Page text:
All JBuilder versions also run on Linux, Solaris, and Windows. JBuilder X Enterprise is the only current version that does not run on MacOS.
Product manager Jackie Luu said that JBuilder X is the "most significant release of the product in two years." The new version introduces more than 100 new and/or enhanced features, she said.
"The overarching theme of the new version is usability," Luu said. "Beyond that, the major improvements are in Web services development, Web application development, and J2EE deployment. Everything is much more automated and intuitive to use."
Luu said that at any point in the process, however, a developer can push aside the wizards and other automated assistants and get down deep into the code in order to customize anything needed.
"JBuilder 6 brought us into the EJB mainstream," Luu said. "That was the last 'most significant' release. There is no hocus-pocus-type proprietary stuff in the new release. It's a lot more flexible, MacOS X people can run it, and it's optimized for Web services."
JBuilder has had Web services capabilities since version 7, but did not have specifically designed tools and wizards "to hold everything together," Luu said. "You can have several things going on at once all in one surface, so you can drag over objects from one window to another for the build or for deployment," she said.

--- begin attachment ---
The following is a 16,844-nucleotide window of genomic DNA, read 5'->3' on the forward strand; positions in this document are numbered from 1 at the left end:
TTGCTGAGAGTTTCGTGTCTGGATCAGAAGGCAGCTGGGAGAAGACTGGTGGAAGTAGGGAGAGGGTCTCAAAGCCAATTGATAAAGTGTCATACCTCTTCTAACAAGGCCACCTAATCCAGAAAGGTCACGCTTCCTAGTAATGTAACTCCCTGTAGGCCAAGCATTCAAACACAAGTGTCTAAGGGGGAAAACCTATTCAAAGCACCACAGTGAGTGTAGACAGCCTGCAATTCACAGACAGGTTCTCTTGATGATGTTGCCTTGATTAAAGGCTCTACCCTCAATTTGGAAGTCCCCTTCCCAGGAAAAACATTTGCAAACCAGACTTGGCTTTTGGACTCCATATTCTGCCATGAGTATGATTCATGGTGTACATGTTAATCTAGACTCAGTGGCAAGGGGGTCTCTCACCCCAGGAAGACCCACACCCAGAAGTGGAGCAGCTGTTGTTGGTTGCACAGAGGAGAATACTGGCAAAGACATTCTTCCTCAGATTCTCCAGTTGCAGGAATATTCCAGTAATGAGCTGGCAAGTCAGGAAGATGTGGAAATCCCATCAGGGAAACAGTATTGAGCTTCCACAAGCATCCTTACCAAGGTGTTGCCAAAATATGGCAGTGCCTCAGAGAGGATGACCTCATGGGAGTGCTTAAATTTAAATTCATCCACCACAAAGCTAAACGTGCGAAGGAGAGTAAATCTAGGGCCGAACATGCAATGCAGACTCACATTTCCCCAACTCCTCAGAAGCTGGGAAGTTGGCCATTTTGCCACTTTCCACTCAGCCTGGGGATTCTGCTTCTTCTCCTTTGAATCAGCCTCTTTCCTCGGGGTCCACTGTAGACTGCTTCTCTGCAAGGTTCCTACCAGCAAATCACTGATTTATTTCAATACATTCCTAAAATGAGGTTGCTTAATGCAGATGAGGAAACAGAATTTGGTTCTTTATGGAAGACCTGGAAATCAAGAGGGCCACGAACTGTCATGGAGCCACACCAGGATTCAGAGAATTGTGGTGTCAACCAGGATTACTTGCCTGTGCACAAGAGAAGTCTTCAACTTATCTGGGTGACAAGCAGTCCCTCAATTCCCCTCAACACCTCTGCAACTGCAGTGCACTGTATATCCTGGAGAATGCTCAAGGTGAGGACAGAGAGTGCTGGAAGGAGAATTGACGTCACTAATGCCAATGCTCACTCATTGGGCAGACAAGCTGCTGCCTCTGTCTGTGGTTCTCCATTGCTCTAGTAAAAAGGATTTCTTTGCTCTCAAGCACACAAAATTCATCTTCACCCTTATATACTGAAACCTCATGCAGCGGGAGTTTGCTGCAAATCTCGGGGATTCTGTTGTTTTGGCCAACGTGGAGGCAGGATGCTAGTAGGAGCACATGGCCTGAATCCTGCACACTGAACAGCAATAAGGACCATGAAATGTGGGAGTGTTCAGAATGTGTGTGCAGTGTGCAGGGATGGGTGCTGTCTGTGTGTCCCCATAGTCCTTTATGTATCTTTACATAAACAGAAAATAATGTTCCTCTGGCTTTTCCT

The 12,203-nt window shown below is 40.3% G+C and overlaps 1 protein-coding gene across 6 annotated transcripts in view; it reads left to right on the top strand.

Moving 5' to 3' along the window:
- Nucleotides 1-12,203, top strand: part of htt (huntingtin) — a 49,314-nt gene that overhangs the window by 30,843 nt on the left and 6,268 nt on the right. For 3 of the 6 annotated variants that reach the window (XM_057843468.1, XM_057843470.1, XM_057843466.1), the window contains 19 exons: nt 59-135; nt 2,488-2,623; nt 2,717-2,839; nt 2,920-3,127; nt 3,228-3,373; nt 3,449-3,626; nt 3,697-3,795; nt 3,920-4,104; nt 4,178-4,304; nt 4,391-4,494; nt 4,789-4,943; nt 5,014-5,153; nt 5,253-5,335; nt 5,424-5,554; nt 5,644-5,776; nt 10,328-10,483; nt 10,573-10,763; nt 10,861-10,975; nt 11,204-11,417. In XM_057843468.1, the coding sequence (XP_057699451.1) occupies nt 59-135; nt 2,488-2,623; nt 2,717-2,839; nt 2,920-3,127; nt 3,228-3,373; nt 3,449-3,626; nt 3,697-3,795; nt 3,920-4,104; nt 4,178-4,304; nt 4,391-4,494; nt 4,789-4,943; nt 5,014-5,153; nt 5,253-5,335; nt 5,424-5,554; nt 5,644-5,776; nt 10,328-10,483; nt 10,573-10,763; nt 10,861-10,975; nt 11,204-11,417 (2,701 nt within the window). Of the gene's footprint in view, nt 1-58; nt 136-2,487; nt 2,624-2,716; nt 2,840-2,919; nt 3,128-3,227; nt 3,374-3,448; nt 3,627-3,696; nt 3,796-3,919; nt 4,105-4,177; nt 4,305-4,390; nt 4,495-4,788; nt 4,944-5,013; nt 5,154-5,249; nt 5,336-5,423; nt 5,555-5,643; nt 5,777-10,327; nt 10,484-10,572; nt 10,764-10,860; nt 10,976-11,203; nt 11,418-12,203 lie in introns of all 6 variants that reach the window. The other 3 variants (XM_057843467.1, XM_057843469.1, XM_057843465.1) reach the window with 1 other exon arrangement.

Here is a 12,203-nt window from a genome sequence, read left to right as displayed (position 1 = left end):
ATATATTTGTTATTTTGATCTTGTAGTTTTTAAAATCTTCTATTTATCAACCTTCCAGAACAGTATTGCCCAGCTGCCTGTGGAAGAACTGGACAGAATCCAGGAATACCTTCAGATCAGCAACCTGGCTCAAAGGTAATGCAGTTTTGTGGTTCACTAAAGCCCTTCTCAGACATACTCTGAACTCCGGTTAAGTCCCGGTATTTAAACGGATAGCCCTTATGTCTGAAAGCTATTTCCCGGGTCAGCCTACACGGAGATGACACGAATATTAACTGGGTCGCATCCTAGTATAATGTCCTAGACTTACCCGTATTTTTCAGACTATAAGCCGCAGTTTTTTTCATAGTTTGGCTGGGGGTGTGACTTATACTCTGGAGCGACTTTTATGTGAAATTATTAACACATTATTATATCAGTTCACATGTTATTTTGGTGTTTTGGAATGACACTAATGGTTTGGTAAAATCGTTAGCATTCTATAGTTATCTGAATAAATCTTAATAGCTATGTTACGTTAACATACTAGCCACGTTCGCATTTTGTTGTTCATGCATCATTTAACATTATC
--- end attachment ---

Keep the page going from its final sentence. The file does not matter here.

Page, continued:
Despite the automated nature of the new tool, "nothing is hidden; you can customize anything at any point. A strong area of focus in JBuilder X is a new Struts designer that pulls together multi-tier apps much more easily," Luu said.
Luu said that the new product is the "only IDE that is app server independent for J2EE deployment," because it has automatic support for WebSphere, Oracle, Webgain, Sybase, and now JBoss, servers. When asked if there was automatic support for Macromedia's popular JRun server, Luu said there wasn't but that there were third-party connectors for that and other servers.
JBuilder X "only shows the tools and menus that are relevant at the time you need them," Luu said. "This really helps eliminate the clutter on your desktop."
Borland's licensing model also has changed. The company has always had a free license for personal use, Luu said, but now it is also offering a free license for commercial and redistribution use to go with its free JBuilder Foundation version. JBuilder X Foundation is not currently available for download but should be by Nov. 1.
Pricing: Borland JBuilder X Foundation (free); Developers Edition, $1,000; Enterprise Edition (which also includes performance management capabilities), $3,500.